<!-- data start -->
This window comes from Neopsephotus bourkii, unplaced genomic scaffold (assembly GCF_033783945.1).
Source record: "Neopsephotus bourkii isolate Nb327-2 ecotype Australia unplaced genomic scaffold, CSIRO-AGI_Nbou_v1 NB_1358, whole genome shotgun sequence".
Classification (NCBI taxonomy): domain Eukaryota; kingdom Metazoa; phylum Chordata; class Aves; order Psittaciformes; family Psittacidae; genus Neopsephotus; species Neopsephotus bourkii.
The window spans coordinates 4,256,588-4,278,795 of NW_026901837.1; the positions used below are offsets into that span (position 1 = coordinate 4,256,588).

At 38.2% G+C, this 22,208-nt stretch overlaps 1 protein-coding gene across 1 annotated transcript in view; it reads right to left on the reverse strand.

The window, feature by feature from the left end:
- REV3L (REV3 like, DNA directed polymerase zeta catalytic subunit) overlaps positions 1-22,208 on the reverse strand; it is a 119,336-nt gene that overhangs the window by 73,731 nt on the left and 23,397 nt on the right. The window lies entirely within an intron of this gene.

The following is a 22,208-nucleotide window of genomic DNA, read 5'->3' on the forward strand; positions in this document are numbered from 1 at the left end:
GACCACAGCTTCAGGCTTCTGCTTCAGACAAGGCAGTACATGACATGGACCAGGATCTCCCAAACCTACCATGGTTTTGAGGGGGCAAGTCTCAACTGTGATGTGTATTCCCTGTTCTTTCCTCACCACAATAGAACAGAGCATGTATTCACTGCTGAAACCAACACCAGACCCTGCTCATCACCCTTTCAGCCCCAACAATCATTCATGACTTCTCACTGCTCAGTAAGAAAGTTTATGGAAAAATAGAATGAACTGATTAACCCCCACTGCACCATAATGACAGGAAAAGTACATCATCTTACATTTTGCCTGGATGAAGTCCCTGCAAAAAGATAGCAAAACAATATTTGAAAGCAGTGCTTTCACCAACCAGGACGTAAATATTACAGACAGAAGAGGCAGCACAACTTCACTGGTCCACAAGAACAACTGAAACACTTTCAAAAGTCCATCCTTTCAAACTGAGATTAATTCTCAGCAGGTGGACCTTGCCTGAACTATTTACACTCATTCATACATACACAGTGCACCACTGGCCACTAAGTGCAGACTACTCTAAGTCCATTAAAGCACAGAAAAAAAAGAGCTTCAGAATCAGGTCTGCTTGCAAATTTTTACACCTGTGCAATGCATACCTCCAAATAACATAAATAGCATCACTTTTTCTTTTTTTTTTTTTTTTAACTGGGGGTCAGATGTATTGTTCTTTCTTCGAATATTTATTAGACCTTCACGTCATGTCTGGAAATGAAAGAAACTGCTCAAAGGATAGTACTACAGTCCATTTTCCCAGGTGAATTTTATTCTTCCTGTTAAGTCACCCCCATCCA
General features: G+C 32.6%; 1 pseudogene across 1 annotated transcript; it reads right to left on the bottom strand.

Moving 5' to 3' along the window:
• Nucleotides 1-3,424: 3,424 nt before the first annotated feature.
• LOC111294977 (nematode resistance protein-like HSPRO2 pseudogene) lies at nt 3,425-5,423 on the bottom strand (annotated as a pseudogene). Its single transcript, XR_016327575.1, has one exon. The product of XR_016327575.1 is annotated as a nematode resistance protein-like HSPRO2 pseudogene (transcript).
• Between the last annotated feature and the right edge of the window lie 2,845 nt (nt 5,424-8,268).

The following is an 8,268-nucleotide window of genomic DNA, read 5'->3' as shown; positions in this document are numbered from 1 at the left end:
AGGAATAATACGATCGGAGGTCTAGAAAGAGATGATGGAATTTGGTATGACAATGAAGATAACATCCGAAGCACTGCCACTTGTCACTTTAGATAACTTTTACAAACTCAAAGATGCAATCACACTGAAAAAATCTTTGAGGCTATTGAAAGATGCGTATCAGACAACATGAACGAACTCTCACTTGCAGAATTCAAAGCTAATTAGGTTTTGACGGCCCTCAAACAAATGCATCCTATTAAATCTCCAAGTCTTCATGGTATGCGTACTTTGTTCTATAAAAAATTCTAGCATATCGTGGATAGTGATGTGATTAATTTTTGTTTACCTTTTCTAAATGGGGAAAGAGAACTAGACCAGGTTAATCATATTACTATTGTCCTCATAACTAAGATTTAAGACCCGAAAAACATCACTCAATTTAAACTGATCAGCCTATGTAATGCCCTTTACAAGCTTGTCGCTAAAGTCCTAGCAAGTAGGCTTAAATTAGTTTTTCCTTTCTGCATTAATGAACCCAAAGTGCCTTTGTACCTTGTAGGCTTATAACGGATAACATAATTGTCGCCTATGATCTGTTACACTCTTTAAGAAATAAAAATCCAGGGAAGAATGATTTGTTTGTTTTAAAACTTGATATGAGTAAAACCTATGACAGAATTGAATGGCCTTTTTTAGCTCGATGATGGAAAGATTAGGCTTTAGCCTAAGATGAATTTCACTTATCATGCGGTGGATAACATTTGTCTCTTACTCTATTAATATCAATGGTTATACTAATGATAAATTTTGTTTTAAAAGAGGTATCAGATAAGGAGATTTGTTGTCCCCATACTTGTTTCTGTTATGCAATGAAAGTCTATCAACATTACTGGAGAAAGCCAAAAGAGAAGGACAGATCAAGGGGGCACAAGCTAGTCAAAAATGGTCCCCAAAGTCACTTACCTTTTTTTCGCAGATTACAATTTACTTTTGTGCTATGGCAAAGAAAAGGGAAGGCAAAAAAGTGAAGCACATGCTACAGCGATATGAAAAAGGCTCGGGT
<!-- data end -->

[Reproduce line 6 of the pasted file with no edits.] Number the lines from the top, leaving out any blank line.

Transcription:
The window, feature by feature from the left end: